5 Commonly Overlooked Cleanroom Dangers

It seems like in a cleanroom, it’s almost impossible to overthink every move and decision you make. Sometimes people make mistakes they couldn’t have anticipated until they happen. Here are 5 common dangers that not everyone is cognizant of when working in a cleanroom.

Poking holes in the HEPA filter

Take a look at your HEPA filter. Are there any round holes in there? It is not uncommon for someone to get a little too aggressive when pulling the mop out of the bucket, sending the handle straight into the HEPA filter.

Improper gowning and face mask use

Without proper training and awareness, it’s really easy to, for example, let parts of the gown hit the floor when putting it on. It is also possible to wear your facemask inside out. Make sure everyone knows how to properly dress and undress in and out of cleanroom attire.

Touching furniture

If you’re wearing a sterile glove and adjust the height on your chair, you can pick up contaminates from the movement of the adjusting cylinder. Remember that any time you’re dealing with moving pieces, that movement can create electrostatic discharge or release particles.


If outlets are not sealed properly, they can become a portal for bugs. Enough said.

Tacky mats

These are great for capturing contaminates off the bottoms of your feet. However, if the mat is too sticky, it can be a tripping hazard. Additionally, if your sticky mat is too small, it’s easy to only hit one foot on the mat when walking across it.

As you can see, the little things can lead to big problems when you’re working in a controlled environment. It’s the things that are easily overlooked that can make compliance very frustrating. Hidden problems are very difficult to fix. If you need cleanroom validation or certification, contact Gerbig Engineering Company. Not only do we perform these services, but also we have been in this business for thirty years and can help you identify potential problems. 888-628-0056; info@gerbig.com.

Considerations for ESD in Cleanroom Packaging

Static control in packaging has been around for centuries. In its earliest years, it was used to prevent the electrostatic discharge (ESD) ignition of gunpowder stores. Today, there are many kinds of devices, parts, and pieces manufactured in cleanrooms that are vulnerable to ESD. Since basic motion and activity can create a static charge, it’s important that these items are packaged in ESD protective materials. Here are a few options.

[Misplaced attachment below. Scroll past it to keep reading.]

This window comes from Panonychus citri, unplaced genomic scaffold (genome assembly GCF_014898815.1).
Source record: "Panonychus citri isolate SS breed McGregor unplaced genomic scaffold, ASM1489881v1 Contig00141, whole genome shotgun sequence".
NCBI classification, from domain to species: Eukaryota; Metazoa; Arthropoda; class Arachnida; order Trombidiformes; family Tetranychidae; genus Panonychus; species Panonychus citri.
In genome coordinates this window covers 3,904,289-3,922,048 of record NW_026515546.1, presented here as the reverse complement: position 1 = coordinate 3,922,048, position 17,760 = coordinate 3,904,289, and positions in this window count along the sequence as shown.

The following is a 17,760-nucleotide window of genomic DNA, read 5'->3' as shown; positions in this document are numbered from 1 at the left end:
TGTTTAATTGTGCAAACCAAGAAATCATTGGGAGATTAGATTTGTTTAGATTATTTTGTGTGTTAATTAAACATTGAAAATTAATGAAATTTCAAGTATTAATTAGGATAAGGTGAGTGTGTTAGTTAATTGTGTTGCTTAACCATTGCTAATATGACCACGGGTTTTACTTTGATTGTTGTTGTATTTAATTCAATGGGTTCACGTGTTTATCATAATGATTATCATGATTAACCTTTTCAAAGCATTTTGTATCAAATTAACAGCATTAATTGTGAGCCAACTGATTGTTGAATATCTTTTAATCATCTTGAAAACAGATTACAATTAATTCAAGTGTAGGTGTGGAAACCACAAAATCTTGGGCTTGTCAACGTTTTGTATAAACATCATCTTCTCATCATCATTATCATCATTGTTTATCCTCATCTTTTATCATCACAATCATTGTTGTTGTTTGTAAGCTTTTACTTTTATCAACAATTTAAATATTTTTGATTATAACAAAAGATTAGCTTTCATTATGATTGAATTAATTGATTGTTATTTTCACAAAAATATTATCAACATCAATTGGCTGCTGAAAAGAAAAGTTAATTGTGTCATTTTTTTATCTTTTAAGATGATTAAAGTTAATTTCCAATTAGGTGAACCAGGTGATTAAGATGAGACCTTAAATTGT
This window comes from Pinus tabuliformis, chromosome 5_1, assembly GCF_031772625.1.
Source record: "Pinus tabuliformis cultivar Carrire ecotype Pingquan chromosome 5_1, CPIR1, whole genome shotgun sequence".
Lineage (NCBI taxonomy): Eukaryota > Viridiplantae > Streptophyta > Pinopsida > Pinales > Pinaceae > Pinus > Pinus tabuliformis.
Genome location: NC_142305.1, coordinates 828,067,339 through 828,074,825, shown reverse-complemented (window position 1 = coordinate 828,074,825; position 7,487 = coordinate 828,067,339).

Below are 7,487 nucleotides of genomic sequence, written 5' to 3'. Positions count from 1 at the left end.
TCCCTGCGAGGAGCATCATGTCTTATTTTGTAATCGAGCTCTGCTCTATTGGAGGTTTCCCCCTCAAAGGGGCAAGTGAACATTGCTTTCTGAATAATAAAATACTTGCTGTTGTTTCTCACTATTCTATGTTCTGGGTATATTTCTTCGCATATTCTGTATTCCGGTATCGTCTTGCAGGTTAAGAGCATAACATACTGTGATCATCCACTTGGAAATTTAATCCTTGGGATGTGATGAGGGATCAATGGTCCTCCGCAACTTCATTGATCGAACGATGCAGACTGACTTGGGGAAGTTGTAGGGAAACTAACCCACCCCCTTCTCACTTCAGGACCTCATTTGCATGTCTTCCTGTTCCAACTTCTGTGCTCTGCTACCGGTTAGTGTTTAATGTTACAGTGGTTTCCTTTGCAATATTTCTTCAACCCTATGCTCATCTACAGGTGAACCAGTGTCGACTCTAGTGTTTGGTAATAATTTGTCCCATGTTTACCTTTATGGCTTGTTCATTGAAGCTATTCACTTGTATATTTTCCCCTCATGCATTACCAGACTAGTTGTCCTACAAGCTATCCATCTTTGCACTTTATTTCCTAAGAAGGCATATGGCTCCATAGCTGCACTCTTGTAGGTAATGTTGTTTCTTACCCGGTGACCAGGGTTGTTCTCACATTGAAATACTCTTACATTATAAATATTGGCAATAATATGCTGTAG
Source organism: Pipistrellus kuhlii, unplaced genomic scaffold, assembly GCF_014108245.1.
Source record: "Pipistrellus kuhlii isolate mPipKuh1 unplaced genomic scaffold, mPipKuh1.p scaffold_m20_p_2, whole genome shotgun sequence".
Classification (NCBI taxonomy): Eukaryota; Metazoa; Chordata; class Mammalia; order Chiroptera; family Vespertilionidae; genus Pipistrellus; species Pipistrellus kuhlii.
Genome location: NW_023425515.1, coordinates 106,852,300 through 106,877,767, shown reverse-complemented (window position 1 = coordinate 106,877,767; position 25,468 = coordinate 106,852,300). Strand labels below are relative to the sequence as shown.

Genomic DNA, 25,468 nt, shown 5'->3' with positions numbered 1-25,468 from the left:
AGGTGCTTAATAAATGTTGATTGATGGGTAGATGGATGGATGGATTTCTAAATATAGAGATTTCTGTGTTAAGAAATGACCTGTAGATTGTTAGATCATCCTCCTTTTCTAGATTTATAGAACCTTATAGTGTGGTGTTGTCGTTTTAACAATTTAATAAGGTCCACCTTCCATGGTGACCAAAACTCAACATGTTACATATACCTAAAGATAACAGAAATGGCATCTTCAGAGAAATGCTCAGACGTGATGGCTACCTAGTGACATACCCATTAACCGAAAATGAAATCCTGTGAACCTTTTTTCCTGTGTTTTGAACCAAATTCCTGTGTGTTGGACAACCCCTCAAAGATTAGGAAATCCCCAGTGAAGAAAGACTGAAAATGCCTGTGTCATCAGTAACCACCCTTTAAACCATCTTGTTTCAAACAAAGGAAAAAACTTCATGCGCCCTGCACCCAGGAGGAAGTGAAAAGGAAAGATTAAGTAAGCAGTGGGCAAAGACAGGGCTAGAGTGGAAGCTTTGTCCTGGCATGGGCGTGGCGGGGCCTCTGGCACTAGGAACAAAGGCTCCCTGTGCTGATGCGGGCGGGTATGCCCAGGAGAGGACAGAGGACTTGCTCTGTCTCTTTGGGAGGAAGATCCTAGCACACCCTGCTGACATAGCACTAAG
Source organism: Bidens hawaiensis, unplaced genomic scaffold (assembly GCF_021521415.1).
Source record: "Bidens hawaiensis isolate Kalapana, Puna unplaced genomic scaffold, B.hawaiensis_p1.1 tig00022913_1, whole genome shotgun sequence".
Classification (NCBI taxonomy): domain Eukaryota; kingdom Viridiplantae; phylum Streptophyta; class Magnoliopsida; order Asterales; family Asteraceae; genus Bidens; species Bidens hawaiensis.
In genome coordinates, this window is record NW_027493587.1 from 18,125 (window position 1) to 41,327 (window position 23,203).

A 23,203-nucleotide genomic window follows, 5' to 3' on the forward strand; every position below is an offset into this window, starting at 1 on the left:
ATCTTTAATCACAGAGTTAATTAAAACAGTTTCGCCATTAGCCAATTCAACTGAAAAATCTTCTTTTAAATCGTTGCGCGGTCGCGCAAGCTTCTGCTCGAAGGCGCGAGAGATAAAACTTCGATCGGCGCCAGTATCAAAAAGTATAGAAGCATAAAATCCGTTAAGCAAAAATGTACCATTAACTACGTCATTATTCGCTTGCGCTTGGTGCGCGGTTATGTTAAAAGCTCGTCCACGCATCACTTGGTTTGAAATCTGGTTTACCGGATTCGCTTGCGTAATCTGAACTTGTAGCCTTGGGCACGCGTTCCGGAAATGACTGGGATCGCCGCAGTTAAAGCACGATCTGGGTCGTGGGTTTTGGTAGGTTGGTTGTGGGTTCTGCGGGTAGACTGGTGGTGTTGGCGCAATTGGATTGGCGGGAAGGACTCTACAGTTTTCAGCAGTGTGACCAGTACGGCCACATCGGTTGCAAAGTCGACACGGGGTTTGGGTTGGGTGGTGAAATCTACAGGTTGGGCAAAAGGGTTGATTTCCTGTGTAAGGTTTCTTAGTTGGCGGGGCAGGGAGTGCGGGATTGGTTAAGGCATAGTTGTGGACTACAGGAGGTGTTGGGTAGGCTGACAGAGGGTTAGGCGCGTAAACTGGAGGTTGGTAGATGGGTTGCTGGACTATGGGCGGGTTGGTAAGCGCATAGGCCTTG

Conductive Totes

Conductive plastic is achieved through the compounding of carbon particle material into plastic resin. This permanently changes the surface resistivity, transforming it from an electrical insulator to an electrical conductor.

A conductive tote prevents ESD because when grounded, it bleeds the charge off to the surface it’s in contact with. When enclosed with a cover, it becomes a Faraday cage, providing an electrically continuous conductive enclosure.

Static dissipative

This kind of resistivity can also be accomplished by compounding carbon particles into plastic resin. The rate of discharge is slower with this material, and it needs to make direct contact with the ESD-sensitive components.


This material prevents triboelectric charging when two dissimilar components are separated because it resists high amounts of charge accumulation. These don’t need to be grounded, but the antistatic property may not be permanent. It can depend on the relative humidity to attract moisture because an antistatic additive can evaporate.

Corrugated paper/cardboard

This is the lowest cost option. The paper or cardboard is coated with carbon black and sometimes laminated with foils or other materials to become ESD protective. The down side is that paper emits dust, fibers, and corrosive sulfur contaminates that can destroy electric components.

When you’re deciding what kind of packaging material is best for you, consider the overall time and cost of the project, whether you prefer reusable or recyclable materials, and what will best protect your components from other damage.

For cleanroom certification or validation, contact Gerbig Engineering Company. We have thirty years of experience in cleanrooms. We also manufacture AireCell cleanrooms. Contact us at 888-628-0056 or info@gerbig.com.

Effective Cleaning to Remove Dense Dust from Cleanrooms

While the advanced air filtration systems in modern cleanroom HVACs trap most dust particles, cross-contamination from dust is still a concern. Dense dust, which has a high water content, and metal-containing dust can easily find its way into cleanrooms via things like the corrosion of faucets and plumbing or technician clothing. A careful protocol is necessary to remove these dust particles and avoid spreading contaminates during cleaning.